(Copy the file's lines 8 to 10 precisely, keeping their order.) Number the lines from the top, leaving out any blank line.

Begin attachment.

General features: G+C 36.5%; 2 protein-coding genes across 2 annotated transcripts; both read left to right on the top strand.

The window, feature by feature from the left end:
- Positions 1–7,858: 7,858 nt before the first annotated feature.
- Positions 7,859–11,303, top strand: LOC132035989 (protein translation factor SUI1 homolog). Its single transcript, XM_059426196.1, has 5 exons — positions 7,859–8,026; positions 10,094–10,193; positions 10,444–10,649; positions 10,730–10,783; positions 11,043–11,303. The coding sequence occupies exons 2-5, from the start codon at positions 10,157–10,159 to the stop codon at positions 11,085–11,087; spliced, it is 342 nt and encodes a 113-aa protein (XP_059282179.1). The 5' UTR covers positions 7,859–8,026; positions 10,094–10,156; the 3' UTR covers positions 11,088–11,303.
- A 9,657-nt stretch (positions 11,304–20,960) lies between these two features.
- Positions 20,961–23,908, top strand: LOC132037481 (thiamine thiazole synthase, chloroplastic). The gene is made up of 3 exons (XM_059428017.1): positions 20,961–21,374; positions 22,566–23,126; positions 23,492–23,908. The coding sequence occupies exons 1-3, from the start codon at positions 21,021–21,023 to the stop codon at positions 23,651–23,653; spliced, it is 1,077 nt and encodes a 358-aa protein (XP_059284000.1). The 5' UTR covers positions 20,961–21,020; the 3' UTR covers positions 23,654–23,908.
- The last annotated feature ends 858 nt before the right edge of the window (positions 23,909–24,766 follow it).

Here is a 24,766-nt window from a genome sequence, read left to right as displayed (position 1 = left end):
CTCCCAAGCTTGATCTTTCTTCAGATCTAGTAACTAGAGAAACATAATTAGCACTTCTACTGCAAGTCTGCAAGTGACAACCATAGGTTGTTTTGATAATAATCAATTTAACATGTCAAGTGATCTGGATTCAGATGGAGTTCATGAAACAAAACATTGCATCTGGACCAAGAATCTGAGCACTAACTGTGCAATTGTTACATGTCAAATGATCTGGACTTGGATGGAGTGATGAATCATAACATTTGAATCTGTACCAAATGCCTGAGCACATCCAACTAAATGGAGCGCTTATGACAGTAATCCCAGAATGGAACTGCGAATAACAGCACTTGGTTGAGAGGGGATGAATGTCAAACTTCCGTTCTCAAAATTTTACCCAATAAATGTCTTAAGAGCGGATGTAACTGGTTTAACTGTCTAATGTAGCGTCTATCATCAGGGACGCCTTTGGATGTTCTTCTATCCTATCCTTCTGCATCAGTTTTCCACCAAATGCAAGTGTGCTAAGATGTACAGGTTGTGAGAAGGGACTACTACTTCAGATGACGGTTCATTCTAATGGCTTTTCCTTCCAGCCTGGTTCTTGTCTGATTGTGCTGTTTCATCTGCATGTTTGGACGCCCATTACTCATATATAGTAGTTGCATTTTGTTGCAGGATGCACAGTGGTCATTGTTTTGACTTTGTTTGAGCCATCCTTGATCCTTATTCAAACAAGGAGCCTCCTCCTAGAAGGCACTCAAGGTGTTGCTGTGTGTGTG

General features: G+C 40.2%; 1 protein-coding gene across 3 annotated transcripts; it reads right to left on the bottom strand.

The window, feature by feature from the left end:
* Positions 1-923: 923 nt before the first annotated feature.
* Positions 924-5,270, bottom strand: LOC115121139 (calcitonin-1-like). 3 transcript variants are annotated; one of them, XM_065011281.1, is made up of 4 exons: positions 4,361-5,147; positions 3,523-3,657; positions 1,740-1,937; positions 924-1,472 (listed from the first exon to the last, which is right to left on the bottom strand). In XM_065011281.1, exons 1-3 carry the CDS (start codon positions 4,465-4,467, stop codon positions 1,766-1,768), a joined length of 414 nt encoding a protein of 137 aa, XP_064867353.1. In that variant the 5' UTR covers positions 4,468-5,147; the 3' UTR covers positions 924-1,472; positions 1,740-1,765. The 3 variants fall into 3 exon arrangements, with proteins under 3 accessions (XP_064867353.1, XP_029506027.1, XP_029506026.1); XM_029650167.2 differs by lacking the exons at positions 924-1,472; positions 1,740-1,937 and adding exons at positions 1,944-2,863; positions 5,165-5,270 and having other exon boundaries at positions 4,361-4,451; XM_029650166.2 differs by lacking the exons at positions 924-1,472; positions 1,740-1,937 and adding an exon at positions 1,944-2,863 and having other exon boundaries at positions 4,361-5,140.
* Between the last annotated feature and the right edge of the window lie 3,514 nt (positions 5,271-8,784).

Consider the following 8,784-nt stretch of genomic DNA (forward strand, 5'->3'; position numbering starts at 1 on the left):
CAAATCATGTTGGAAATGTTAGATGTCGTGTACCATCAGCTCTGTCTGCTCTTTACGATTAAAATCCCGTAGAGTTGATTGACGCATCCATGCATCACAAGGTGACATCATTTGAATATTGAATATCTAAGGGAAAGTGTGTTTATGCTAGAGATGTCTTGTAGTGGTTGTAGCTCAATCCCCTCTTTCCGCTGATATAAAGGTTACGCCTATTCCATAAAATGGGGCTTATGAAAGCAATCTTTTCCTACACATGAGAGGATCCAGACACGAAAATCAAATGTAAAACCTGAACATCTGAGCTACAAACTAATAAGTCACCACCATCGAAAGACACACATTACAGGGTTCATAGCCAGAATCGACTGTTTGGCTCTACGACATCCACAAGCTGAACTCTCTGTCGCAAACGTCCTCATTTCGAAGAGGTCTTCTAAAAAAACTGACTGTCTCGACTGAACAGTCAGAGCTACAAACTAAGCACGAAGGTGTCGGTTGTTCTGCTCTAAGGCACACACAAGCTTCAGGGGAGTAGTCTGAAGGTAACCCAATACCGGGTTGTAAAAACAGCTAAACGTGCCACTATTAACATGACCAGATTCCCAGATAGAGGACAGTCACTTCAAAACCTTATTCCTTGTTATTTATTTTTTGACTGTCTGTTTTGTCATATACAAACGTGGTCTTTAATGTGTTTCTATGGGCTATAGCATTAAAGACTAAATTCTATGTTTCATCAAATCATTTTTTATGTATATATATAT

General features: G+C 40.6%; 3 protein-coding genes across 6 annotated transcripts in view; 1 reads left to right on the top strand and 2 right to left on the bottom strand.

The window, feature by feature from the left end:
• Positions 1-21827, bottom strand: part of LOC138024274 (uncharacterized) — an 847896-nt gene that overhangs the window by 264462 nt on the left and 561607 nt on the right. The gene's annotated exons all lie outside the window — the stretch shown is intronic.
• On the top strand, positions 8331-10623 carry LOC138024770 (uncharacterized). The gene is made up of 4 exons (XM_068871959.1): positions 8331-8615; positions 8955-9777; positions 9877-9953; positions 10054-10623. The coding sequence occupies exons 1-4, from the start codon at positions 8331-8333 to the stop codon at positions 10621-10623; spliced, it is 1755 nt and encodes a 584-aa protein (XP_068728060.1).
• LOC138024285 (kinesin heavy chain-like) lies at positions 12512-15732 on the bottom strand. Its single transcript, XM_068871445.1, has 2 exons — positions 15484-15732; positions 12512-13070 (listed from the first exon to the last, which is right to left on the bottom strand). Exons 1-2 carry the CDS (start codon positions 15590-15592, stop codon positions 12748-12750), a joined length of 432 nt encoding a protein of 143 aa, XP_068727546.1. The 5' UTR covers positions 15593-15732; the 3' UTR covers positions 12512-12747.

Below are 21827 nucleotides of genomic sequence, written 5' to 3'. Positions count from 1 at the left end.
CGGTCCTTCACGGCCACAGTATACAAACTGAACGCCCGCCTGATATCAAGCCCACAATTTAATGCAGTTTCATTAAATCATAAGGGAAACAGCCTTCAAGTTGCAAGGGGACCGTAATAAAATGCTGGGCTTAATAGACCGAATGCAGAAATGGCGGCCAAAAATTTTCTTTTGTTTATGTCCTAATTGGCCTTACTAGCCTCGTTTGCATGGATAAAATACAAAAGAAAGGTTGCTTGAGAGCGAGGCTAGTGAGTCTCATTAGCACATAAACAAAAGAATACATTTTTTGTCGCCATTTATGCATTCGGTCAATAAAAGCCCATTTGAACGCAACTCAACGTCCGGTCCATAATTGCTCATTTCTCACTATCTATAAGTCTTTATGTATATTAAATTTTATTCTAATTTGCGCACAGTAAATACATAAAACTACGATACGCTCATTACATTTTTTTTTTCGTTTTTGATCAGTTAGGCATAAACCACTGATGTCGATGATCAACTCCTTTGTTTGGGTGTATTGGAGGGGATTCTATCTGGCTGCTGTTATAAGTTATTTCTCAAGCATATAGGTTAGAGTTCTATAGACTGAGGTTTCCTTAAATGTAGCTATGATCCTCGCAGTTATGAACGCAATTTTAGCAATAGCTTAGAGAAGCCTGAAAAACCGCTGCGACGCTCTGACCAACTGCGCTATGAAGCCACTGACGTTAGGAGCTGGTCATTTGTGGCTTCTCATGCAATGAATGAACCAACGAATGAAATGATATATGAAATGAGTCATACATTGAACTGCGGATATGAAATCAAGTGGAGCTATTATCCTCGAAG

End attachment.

Here is a 24,766-nt window from a genome sequence, read left to right as displayed (position 1 = left end):
CTCCCAAGCTTGATCTTTCTTCAGATCTAGTAACTAGAGAAACATAATTAGCACTTCTACTGCAAGTCTGCAAGTGACAACCATAGGTTGTTTTGATAATAATCAATTTAACATGTCAAGTGATCTGGATTCAGATGGAGTTCATGAAACAAAACATTGCATCTGGACCAAGAATCTGAGCACTAACTGTGCAATTGTTACATGTCAAATGATCTGGACTTGGATGGAGTGATGAATCATAACATTTGAATCTGTACCAAATGCCTGAGCACATCCAACTAAATGGAGCGCTTATGACAGTAATCCCAGAATGGAACTGCGAATAACAGCACTTGGTTGAGAGGGGATGAATGTCAAACTTCCGTTCTCAAAATTTTACCCAATAAATGTCTTAAGAGCGGATGTAACTGGTTTAACTGTCTAATGTAGCGTCTATCATCAGGGACGCCTTTGGATGTTCTTCTATCCTATCCTTCTGCATCAGTTTTCCACCAAATGCAAGTGTGCTAAGATGTACAGGTTGTGAGAAGGGACTACTACTTCAGATGACGGTTCATTCTAATGGCTTTTCCTTCCAGCCTGGTTCTTGTCTGATTGTGCTGTTTCATCTGCATGTTTGGACGCCCATTACTCATATATAGTAGTTGCATTTTGTTGCAGGATGCACAGTGGTCATTGTTTTGACTTTGTTTGAGCCATCCTTGATCCTTATTCAAACAAGGAGCCTCCTCCTAGAAGGCACTCAAGGTGTTGCTGTGTGTGTG

General features: G+C 40.2%; 1 protein-coding gene across 3 annotated transcripts; it reads right to left on the bottom strand.